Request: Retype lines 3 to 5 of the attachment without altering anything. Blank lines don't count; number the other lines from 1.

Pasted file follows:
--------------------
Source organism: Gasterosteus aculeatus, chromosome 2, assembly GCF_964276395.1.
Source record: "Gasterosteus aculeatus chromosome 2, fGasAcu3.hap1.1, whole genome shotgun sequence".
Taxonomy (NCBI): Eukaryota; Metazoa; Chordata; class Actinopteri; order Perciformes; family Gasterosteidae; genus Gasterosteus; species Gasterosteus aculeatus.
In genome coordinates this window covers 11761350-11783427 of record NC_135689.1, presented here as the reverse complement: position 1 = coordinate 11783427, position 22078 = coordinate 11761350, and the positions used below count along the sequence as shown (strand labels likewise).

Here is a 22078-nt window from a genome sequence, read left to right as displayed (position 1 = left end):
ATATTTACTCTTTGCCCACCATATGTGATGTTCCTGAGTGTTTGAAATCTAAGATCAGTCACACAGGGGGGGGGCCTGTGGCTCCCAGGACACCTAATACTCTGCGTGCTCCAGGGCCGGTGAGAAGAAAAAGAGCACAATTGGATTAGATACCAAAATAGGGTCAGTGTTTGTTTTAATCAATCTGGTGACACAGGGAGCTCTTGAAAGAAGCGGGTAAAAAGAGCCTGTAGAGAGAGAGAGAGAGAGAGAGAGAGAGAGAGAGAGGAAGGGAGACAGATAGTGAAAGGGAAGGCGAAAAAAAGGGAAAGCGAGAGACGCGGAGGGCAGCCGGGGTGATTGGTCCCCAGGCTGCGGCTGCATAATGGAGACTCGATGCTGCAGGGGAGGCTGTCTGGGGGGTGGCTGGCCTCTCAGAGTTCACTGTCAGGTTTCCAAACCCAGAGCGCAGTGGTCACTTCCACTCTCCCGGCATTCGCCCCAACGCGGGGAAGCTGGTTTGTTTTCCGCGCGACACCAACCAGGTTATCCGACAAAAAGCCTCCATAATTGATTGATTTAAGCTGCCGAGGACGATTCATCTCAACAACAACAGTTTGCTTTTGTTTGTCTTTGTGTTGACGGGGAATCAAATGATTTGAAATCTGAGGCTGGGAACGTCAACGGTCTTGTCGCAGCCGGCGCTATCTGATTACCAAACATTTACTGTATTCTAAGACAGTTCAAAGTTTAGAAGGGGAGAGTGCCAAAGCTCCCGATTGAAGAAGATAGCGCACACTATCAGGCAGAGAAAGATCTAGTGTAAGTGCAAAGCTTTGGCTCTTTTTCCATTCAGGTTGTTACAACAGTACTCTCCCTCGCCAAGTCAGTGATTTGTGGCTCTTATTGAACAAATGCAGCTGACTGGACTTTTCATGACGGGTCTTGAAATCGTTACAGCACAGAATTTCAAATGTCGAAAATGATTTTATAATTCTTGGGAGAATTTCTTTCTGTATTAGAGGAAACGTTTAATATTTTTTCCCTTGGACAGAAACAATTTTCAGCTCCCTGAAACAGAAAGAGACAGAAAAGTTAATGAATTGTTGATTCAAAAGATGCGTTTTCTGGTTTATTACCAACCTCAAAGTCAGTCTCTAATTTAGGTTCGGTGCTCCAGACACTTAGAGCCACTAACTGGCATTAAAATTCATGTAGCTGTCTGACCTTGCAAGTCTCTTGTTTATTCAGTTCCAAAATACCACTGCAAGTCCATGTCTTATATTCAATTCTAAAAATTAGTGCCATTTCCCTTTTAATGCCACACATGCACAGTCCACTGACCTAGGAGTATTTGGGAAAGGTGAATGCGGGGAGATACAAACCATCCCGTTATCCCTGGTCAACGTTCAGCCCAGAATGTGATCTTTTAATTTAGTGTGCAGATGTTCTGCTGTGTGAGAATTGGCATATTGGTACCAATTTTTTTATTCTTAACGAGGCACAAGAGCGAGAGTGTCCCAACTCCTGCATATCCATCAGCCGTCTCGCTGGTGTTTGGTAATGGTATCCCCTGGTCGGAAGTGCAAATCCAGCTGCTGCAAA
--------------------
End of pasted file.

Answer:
Taxonomy (NCBI): Eukaryota; Metazoa; Chordata; class Actinopteri; order Perciformes; family Gasterosteidae; genus Gasterosteus; species Gasterosteus aculeatus.
In genome coordinates this window covers 11761350-11783427 of record NC_135689.1, presented here as the reverse complement: position 1 = coordinate 11783427, position 22078 = coordinate 11761350, and the positions used below count along the sequence as shown (strand labels likewise).

Here is a 22078-nt window from a genome sequence, read left to right as displayed (position 1 = left end):